A few weeks later, I became enamored of the Moog Mother 32 (especially the sale price I found at a local music store). Like the MS-20, the Mother 32 has a flexible patch bay (32 points), and a built-in sequencer, and capable of some pretty crazy sounds. In this video, I’m using the Mother 32 strictly for the sequenced bassline.

Lastly, I had to pick up one of the Roland boutique desktop synths, the JU-06, which is a modern re-imagining of the classic Juno 106. While limited in terms of polyphony (only 4-voice as opposed to 6-voice), and lacking a physical portamento knob, the JU-06 is a pretty faithful recreation of the original.

After collecting all my new toys, I decided to take a stab at pulling off some live “synth jams” and video taping them. This is the third one I’ve tried, and I’m still learning about good camera angles and editing (which another topic entirely I think). The other two pieces in the series (“Wires,” parts 1 and part 2) aren’t as interesting, but have some fun sounds. Naturally, I had to use the entire setup (which includes a Yamaha DX27S, Yamaha P200 stage piano, Moog Little Phatty, an Alesis QSR, and my newly-tuned 1972 Fender Rhodes Mark 1 Stage 73). The Yamaha Motif 7 and MO6 shown are not being used this time around.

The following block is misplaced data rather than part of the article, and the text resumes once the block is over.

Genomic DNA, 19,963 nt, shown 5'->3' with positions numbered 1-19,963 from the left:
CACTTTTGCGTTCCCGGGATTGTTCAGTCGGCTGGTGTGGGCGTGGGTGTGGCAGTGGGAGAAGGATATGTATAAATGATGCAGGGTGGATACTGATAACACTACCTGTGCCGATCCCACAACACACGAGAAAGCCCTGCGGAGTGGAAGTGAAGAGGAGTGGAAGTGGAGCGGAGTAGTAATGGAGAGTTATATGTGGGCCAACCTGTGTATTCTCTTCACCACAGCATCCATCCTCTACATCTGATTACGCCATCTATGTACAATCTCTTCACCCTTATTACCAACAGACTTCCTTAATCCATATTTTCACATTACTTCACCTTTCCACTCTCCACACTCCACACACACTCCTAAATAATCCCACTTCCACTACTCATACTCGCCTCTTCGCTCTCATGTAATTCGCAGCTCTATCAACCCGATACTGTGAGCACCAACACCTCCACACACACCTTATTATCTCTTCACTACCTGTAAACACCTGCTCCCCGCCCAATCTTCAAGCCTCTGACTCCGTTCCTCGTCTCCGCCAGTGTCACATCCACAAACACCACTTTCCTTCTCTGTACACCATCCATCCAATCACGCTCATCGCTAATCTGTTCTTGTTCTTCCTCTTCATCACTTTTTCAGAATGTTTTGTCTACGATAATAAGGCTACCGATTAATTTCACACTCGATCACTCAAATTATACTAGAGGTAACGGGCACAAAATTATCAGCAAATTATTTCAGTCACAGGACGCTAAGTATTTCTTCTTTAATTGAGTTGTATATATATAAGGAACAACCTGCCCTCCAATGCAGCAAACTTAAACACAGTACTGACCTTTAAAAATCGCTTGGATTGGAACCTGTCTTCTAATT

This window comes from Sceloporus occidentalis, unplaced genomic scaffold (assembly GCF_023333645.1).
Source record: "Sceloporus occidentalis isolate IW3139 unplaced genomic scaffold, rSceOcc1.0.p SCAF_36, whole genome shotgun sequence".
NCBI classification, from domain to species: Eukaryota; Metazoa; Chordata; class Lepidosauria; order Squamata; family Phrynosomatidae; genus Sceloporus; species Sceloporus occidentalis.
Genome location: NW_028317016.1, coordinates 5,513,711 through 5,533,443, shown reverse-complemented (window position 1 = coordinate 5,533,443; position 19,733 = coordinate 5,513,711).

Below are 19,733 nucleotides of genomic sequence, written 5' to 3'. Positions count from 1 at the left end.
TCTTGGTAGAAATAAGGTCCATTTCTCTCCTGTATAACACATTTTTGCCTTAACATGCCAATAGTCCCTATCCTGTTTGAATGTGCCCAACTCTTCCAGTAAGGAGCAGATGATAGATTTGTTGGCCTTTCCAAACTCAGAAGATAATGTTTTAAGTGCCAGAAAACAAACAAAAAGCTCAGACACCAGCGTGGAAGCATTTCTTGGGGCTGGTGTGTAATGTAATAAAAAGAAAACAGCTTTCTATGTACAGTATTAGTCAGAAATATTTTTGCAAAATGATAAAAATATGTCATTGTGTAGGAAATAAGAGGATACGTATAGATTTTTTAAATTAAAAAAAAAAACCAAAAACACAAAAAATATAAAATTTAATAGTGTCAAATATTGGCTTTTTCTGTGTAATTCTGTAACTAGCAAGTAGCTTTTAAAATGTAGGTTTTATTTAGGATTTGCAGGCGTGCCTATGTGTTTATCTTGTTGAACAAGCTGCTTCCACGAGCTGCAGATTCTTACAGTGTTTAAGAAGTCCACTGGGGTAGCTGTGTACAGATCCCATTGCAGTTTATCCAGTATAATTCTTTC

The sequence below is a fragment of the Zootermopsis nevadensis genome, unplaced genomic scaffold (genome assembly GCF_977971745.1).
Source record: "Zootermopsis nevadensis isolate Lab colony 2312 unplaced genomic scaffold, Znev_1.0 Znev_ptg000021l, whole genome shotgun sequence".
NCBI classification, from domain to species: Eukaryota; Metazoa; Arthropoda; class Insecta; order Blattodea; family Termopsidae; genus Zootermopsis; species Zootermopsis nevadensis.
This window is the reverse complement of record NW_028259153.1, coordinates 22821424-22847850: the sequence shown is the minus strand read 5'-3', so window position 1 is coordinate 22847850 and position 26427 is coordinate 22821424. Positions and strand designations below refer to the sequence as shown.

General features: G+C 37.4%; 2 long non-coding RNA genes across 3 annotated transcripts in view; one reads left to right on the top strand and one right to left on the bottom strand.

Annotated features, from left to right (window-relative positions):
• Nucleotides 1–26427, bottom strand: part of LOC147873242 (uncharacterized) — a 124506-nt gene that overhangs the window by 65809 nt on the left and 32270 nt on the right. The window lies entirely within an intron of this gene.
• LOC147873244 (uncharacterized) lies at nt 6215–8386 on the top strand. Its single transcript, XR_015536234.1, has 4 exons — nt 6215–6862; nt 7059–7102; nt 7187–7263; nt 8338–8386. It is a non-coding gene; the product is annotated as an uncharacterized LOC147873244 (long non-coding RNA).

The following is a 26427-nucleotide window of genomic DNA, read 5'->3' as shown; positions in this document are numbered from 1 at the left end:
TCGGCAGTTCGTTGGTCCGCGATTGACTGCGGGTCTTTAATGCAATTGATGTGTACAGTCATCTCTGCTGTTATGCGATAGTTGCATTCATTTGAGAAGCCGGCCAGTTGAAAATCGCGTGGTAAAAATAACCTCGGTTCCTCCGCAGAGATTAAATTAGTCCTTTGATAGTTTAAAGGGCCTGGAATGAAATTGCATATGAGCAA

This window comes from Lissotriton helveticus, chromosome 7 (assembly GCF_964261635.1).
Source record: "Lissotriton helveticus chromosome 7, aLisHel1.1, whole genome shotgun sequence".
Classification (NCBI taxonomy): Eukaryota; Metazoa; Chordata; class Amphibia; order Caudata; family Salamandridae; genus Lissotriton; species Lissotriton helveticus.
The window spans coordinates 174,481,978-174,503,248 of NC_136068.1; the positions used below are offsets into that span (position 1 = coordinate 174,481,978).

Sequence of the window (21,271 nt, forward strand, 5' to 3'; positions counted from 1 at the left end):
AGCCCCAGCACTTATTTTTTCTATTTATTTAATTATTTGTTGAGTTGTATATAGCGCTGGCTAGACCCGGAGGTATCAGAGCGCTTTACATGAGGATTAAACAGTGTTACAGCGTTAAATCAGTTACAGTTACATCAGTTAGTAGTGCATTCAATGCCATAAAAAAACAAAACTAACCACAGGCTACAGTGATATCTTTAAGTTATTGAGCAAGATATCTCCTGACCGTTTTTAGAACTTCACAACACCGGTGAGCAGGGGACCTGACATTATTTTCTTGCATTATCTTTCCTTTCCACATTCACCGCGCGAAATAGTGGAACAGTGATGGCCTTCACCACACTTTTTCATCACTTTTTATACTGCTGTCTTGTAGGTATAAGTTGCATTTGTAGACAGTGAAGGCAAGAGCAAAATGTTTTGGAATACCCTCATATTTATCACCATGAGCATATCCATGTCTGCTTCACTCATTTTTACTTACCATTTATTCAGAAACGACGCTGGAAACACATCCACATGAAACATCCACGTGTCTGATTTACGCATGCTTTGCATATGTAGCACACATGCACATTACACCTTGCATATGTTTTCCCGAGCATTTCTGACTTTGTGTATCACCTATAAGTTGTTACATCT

This piece isn’t entirely improvised (I rehearsed a few chord changes and demoed some sounds first), but it’s otherwise live and raw. Just recorded direct into Logic.

Also, I could resist the temptation to cheese it up with the 80’s neon grid background.

Anyway, would love to get some feedback and even some suggestions on how to improve the setup, the video, or anything else. Hope you all enjoy it!